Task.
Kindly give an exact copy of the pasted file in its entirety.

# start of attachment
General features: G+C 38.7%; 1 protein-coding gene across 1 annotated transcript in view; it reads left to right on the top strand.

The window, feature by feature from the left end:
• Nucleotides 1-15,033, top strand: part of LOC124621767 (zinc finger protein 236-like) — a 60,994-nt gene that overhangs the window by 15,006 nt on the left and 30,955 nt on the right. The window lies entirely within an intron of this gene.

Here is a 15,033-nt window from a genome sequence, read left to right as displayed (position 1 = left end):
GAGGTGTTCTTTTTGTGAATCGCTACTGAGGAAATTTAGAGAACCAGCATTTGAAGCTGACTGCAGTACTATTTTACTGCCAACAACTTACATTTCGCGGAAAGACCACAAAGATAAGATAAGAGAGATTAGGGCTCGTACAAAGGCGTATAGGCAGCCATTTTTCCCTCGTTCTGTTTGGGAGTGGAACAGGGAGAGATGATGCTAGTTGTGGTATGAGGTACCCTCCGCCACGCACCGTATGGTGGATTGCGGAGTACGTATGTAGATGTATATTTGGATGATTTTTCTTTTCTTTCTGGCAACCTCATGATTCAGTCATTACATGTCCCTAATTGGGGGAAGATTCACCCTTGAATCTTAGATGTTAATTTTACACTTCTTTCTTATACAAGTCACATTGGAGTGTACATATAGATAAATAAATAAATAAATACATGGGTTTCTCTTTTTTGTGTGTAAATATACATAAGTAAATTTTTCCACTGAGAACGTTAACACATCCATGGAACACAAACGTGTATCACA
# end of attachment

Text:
General features: G+C 38.7%; 1 protein-coding gene across 1 annotated transcript in view; it reads left to right on the top strand.

The window, feature by feature from the left end:
• Nucleotides 1-15,033, top strand: part of LOC124621767 (zinc finger protein 236-like) — a 60,994-nt gene that overhangs the window by 15,006 nt on the left and 30,955 nt on the right. The window lies entirely within an intron of this gene.

Here is a 15,033-nt window from a genome sequence, read left to right as displayed (position 1 = left end):
GAGGTGTTCTTTTTGTGAATCGCTACTGAGGAAATTTAGAGAACCAGCATTTGAAGCTGACTGCAGTACTATTTTACTGCCAACAACTTACATTTCGCGGAAAGACCACAAAGATAAGATAAGAGAGATTAGGGCTCGTACAAAGGCGTATAGGCAGCCATTTTTCCCTCGTTCTGTTTGGGAGTGGAACAGGGAGAGATGATGCTAGTTGTGGTATGAGGTACCCTCCGCCACGCACCGTATGGTGGATTGCGGAGTACGTATGTAGATGTATATTTGGATGATTTTTCTTTTCTTTCTGGCAACCTCATGATTCAGTCATTACATGTCCCTAATTGGGGGAAGATTCACCCTTGAATCTTAGATGTTAATTTTACACTTCTTTCTTATACAAGTCACATTGGAGTGTACATATAGATAAATAAATAAATAAATACATGGGTTTCTCTTTTTTGTGTGTAAATATACATAAGTAAATTTTTCCACTGAGAACGTTAACACATCCATGGAACACAAACGTGTATCACA